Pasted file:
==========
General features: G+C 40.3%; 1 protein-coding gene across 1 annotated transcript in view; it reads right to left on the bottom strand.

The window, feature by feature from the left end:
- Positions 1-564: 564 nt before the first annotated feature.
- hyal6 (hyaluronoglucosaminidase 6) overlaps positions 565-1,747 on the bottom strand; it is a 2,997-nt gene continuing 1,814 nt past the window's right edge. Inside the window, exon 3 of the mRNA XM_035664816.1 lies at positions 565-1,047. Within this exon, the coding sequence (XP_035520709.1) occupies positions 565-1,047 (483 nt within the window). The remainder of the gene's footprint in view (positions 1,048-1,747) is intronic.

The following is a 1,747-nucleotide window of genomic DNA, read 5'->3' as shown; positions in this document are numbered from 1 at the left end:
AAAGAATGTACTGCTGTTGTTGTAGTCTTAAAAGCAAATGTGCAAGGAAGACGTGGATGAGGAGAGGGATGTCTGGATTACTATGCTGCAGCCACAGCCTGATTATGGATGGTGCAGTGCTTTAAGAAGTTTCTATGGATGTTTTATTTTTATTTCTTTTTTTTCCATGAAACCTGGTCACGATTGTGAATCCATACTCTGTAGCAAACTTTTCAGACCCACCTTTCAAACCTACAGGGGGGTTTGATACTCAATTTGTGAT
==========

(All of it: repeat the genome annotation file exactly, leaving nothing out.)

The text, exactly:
General features: G+C 40.3%; 1 protein-coding gene across 1 annotated transcript in view; it reads right to left on the bottom strand.

The window, feature by feature from the left end:
- Positions 1-564: 564 nt before the first annotated feature.
- hyal6 (hyaluronoglucosaminidase 6) overlaps positions 565-1,747 on the bottom strand; it is a 2,997-nt gene continuing 1,814 nt past the window's right edge. Inside the window, exon 3 of the mRNA XM_035664816.1 lies at positions 565-1,047. Within this exon, the coding sequence (XP_035520709.1) occupies positions 565-1,047 (483 nt within the window). The remainder of the gene's footprint in view (positions 1,048-1,747) is intronic.

The following is a 1,747-nucleotide window of genomic DNA, read 5'->3' as shown; positions in this document are numbered from 1 at the left end:
AAAGAATGTACTGCTGTTGTTGTAGTCTTAAAAGCAAATGTGCAAGGAAGACGTGGATGAGGAGAGGGATGTCTGGATTACTATGCTGCAGCCACAGCCTGATTATGGATGGTGCAGTGCTTTAAGAAGTTTCTATGGATGTTTTATTTTTATTTCTTTTTTTTCCATGAAACCTGGTCACGATTGTGAATCCATACTCTGTAGCAAACTTTTCAGACCCACCTTTCAAACCTACAGGGGGGTTTGATACTCAATTTGTGAT